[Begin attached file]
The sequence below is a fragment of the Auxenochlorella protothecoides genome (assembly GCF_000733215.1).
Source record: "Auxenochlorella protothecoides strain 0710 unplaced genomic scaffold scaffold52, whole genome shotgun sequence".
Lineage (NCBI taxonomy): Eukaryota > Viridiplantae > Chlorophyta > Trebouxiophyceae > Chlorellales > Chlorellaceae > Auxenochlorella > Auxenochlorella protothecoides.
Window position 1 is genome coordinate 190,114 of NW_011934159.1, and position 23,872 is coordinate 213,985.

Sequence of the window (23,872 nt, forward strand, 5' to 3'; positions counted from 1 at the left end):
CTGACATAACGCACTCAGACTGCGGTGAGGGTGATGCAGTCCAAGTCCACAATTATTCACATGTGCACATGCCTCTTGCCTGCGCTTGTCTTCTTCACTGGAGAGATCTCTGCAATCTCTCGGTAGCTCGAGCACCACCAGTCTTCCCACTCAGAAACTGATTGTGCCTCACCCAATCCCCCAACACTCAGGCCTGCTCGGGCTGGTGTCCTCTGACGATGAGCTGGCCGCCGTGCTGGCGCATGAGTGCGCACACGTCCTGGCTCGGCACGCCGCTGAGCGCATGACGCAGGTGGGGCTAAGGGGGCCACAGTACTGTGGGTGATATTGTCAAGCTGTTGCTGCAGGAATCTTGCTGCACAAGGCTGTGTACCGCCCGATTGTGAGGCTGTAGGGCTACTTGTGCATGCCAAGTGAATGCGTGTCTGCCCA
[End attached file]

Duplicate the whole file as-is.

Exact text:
The sequence below is a fragment of the Auxenochlorella protothecoides genome (assembly GCF_000733215.1).
Source record: "Auxenochlorella protothecoides strain 0710 unplaced genomic scaffold scaffold52, whole genome shotgun sequence".
Lineage (NCBI taxonomy): Eukaryota > Viridiplantae > Chlorophyta > Trebouxiophyceae > Chlorellales > Chlorellaceae > Auxenochlorella > Auxenochlorella protothecoides.
Window position 1 is genome coordinate 190,114 of NW_011934159.1, and position 23,872 is coordinate 213,985.

Sequence of the window (23,872 nt, forward strand, 5' to 3'; positions counted from 1 at the left end):
CTGACATAACGCACTCAGACTGCGGTGAGGGTGATGCAGTCCAAGTCCACAATTATTCACATGTGCACATGCCTCTTGCCTGCGCTTGTCTTCTTCACTGGAGAGATCTCTGCAATCTCTCGGTAGCTCGAGCACCACCAGTCTTCCCACTCAGAAACTGATTGTGCCTCACCCAATCCCCCAACACTCAGGCCTGCTCGGGCTGGTGTCCTCTGACGATGAGCTGGCCGCCGTGCTGGCGCATGAGTGCGCACACGTCCTGGCTCGGCACGCCGCTGAGCGCATGACGCAGGTGGGGCTAAGGGGGCCACAGTACTGTGGGTGATATTGTCAAGCTGTTGCTGCAGGAATCTTGCTGCACAAGGCTGTGTACCGCCCGATTGTGAGGCTGTAGGGCTACTTGTGCATGCCAAGTGAATGCGTGTCTGCCCA